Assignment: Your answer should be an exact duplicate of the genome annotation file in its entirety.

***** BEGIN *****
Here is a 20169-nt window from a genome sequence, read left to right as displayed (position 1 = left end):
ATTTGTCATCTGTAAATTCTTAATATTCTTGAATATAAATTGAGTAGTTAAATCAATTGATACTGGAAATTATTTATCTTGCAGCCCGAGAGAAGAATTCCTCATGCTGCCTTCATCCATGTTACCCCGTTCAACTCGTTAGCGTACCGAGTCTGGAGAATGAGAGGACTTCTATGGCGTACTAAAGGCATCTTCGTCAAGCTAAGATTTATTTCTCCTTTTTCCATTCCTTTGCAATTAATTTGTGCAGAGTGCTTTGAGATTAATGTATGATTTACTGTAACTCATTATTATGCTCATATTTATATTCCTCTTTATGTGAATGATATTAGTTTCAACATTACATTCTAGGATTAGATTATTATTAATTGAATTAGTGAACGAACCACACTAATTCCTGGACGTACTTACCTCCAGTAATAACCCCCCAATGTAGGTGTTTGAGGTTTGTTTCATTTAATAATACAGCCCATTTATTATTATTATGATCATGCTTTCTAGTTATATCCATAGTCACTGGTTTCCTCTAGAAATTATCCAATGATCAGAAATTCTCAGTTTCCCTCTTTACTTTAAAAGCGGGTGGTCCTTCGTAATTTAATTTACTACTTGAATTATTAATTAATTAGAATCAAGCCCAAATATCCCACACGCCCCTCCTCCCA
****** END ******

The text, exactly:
Here is a 20169-nt window from a genome sequence, read left to right as displayed (position 1 = left end):
ATTTGTCATCTGTAAATTCTTAATATTCTTGAATATAAATTGAGTAGTTAAATCAATTGATACTGGAAATTATTTATCTTGCAGCCCGAGAGAAGAATTCCTCATGCTGCCTTCATCCATGTTACCCCGTTCAACTCGTTAGCGTACCGAGTCTGGAGAATGAGAGGACTTCTATGGCGTACTAAAGGCATCTTCGTCAAGCTAAGATTTATTTCTCCTTTTTCCATTCCTTTGCAATTAATTTGTGCAGAGTGCTTTGAGATTAATGTATGATTTACTGTAACTCATTATTATGCTCATATTTATATTCCTCTTTATGTGAATGATATTAGTTTCAACATTACATTCTAGGATTAGATTATTATTAATTGAATTAGTGAACGAACCACACTAATTCCTGGACGTACTTACCTCCAGTAATAACCCCCCAATGTAGGTGTTTGAGGTTTGTTTCATTTAATAATACAGCCCATTTATTATTATTATGATCATGCTTTCTAGTTATATCCATAGTCACTGGTTTCCTCTAGAAATTATCCAATGATCAGAAATTCTCAGTTTCCCTCTTTACTTTAAAAGCGGGTGGTCCTTCGTAATTTAATTTACTACTTGAATTATTAATTAATTAGAATCAAGCCCAAATATCCCACACGCCCCTCCTCCCA